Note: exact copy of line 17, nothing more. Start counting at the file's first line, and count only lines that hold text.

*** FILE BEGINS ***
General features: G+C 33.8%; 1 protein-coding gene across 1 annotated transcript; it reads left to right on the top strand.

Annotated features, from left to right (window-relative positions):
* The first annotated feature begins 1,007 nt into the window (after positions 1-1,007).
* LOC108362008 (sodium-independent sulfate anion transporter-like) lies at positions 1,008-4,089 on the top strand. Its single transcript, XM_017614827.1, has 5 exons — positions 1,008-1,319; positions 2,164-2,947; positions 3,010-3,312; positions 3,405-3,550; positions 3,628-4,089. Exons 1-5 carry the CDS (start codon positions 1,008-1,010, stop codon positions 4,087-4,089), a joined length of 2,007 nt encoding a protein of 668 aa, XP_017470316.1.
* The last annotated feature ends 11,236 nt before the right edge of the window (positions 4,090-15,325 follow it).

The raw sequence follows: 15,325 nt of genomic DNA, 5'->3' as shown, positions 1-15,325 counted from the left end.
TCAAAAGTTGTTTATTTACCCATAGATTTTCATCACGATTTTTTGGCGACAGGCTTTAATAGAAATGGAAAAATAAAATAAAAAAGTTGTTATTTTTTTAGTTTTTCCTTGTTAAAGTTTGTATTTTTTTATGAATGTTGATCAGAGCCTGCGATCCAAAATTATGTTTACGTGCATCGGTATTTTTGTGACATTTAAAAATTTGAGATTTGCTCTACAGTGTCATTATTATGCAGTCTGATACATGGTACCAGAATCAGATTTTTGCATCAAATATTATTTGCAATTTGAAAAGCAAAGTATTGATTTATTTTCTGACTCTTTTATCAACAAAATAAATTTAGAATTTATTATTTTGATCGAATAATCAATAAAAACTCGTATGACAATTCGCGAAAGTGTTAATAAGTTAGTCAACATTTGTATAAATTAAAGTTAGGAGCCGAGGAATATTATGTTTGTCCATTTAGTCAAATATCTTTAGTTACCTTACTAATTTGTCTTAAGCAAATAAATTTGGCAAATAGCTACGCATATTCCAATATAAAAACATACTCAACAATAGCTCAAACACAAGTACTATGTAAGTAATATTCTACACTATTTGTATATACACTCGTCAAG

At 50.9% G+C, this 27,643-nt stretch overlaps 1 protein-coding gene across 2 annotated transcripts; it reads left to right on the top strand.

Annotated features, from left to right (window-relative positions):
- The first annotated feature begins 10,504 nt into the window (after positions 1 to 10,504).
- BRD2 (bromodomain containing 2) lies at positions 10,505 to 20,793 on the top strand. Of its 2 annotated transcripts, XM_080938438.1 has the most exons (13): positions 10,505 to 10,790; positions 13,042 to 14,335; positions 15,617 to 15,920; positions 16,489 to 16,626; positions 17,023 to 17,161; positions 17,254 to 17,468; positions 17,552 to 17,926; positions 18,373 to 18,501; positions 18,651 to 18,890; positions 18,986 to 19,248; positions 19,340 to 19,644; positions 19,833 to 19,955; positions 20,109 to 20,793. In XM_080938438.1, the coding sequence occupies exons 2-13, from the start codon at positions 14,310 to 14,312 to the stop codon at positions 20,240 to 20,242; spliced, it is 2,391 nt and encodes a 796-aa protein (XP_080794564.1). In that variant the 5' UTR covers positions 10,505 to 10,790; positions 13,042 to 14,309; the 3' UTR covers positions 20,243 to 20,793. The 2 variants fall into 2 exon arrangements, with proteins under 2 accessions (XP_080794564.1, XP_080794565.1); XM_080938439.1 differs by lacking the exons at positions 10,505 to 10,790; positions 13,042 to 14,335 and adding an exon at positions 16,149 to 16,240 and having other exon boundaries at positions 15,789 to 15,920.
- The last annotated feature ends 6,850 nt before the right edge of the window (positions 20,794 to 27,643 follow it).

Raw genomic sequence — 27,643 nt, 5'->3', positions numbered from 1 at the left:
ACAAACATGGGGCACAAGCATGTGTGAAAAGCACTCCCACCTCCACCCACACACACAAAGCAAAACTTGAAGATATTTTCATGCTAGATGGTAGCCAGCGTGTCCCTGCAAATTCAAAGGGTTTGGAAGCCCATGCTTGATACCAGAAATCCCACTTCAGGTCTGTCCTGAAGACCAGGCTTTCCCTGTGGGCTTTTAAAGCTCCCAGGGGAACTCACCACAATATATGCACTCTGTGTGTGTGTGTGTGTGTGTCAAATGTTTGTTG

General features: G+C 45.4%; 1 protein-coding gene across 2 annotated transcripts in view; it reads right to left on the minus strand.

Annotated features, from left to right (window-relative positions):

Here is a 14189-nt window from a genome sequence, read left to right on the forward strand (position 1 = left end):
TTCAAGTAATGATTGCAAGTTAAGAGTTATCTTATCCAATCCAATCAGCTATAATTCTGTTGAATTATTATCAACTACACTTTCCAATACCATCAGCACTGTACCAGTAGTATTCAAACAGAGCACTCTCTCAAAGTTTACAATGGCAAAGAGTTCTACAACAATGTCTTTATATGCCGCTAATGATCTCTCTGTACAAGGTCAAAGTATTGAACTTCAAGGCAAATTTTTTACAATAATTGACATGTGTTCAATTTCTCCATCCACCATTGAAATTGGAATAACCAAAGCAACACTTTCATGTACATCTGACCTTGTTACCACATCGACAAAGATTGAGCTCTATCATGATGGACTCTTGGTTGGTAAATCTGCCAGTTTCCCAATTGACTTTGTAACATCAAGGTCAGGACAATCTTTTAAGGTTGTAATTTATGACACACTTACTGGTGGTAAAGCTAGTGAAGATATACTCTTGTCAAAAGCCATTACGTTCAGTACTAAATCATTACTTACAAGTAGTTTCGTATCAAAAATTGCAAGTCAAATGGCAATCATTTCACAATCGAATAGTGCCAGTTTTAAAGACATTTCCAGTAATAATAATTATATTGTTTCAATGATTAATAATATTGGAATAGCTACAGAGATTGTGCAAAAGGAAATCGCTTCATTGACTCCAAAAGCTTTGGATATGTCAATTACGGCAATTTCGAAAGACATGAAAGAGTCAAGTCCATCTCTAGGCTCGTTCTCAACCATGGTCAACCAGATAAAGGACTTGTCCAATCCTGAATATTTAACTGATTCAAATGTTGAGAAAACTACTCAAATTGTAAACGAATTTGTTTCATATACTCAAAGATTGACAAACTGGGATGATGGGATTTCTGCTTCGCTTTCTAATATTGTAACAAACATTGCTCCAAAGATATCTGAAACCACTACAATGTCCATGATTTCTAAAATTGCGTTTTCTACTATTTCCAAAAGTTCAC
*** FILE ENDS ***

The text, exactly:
Here is a 14189-nt window from a genome sequence, read left to right on the forward strand (position 1 = left end):